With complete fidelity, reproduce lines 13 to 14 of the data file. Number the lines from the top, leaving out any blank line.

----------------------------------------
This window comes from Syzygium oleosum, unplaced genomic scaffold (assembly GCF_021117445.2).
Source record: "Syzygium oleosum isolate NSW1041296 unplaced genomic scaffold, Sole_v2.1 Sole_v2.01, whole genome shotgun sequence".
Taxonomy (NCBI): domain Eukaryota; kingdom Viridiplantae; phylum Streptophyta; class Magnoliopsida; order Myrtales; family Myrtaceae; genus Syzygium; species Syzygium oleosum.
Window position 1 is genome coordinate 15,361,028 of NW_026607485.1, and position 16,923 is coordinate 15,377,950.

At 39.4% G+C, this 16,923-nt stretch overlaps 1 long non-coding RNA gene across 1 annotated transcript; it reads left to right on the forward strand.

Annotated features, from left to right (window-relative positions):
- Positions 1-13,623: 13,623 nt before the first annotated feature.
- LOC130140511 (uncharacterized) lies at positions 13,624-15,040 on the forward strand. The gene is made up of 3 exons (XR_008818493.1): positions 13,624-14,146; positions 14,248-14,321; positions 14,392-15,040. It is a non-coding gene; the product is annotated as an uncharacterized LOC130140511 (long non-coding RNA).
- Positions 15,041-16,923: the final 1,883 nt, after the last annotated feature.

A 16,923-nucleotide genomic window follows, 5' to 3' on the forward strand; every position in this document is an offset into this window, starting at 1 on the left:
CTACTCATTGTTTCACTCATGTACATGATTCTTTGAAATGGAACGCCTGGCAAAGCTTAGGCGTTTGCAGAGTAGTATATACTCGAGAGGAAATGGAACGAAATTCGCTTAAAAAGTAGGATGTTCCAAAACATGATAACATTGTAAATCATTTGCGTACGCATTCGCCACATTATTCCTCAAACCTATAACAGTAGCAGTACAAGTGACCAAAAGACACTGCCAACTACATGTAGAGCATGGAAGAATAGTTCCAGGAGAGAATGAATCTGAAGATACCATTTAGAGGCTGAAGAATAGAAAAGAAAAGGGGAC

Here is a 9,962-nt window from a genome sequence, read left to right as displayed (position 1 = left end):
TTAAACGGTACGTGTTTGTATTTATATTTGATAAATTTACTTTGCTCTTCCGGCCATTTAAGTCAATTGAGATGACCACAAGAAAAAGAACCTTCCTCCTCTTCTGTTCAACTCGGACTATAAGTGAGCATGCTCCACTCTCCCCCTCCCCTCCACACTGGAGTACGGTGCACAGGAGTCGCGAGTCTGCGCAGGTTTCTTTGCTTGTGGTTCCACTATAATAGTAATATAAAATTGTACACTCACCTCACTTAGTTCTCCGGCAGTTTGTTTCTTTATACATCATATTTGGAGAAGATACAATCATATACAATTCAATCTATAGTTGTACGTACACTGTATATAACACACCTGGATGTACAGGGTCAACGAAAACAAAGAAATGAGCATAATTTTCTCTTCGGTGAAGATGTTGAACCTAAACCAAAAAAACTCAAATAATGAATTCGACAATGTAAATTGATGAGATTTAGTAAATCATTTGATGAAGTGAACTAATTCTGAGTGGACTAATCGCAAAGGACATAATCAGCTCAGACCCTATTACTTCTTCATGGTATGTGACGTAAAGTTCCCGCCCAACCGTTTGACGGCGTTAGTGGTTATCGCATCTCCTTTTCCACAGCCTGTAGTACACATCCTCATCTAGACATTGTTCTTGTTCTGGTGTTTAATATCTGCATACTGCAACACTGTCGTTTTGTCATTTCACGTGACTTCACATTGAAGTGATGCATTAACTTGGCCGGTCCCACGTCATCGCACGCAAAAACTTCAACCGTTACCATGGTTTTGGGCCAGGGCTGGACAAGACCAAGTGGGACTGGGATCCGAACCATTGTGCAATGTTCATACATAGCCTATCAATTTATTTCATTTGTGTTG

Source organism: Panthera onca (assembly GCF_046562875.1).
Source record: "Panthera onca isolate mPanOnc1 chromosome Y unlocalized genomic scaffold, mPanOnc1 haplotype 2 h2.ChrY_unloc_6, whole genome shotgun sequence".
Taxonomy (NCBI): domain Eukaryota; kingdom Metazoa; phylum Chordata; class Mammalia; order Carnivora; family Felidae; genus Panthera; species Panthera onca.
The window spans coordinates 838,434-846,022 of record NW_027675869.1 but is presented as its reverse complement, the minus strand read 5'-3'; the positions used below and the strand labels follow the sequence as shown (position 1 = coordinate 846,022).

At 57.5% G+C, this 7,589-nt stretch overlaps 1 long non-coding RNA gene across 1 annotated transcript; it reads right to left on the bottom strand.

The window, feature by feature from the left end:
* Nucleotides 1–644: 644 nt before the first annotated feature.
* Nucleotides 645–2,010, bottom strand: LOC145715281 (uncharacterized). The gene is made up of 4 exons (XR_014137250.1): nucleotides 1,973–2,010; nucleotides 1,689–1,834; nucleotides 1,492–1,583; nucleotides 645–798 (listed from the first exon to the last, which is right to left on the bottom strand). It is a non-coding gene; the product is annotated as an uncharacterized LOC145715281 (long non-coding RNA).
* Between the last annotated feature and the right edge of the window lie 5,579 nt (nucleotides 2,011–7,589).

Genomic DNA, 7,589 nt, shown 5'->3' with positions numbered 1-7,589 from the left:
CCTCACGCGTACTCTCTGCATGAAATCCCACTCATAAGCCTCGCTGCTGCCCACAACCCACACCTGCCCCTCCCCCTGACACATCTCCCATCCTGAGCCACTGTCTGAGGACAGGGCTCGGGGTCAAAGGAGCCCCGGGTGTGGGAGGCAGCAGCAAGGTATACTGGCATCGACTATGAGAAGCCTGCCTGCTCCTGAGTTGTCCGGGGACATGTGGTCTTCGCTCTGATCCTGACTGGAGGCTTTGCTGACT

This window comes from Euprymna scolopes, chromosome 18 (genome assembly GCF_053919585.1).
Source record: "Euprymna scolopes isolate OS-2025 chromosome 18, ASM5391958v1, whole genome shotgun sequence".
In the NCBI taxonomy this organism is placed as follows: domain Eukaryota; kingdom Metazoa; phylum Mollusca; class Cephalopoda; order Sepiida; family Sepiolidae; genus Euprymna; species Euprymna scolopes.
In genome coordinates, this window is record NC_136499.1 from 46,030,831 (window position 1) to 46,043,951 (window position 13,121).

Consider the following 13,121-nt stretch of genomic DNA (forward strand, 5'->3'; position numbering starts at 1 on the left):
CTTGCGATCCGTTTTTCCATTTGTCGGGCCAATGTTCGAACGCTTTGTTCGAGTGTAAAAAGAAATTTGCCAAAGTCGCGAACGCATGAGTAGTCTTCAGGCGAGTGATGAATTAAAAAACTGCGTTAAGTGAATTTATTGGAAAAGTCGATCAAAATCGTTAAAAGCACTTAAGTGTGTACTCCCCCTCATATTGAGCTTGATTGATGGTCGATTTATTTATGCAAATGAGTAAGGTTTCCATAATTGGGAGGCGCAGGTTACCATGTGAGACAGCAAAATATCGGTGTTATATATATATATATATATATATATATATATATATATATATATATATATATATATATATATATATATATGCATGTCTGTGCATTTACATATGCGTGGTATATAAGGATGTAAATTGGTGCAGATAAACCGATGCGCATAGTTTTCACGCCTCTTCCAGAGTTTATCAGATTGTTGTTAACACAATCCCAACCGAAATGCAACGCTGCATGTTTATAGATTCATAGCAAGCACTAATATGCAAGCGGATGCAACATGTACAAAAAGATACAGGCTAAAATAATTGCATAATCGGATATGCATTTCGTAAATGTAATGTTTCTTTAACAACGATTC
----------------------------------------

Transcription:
TTAAACGGTACGTGTTTGTATTTATATTTGATAAATTTACTTTGCTCTTCCGGCCATTTAAGTCAATTGAGATGACCACAAGAAAAAGAACCTTCCTCCTCTTCTGTTCAACTCGGACTATAAGTGAGCATGCTCCACTCTCCCCCTCCCCTCCACACTGGAGTACGGTGCACAGGAGTCGCGAGTCTGCGCAGGTTTCTTTGCTTGTGGTTCCACTATAATAGTAATATAAAATTGTACACTCACCTCACTTAGTTCTCCGGCAGTTTGTTTCTTTATACATCATATTTGGAGAAGATACAATCATATACAATTCAATCTATAGTTGTACGTACACTGTATATAACACACCTGGATGTACAGGGTCAACGAAAACAAAGAAATGAGCATAATTTTCTCTTCGGTGAAGATGTTGAACCTAAACCAAAAAAACTCAAATAATGAATTCGACAATGTAAATTGATGAGATTTAGTAAATCATTTGATGAAGTGAACTAATTCTGAGTGGACTAATCGCAAAGGACATAATCAGCTCAGACCCTATTACTTCTTCATGGTATGTGACGTAAAGTTCCCGCCCAACCGTTTGACGGCGTTAGTGGTTATCGCATCTCCTTTTCCACAGCCTGTAGTACACATCCTCATCTAGACATTGTTCTTGTTCTGGTGTTTAATATCTGCATACTGCAACACTGTCGTTTTGTCATTTCACGTGACTTCACATTGAAGTGATGCATTAACTTGGCCGGTCCCACGTCATCGCACGCAAAAACTTCAACCGTTACCATGGTTTTGGGCCAGGGCTGGACAAGACCAAGTGGGACTGGGATCCGAACCATTGTGCAATGTTCATACATAGCCTATCAATTTATTTCATTTGTGTTG

Source organism: Panthera onca (assembly GCF_046562875.1).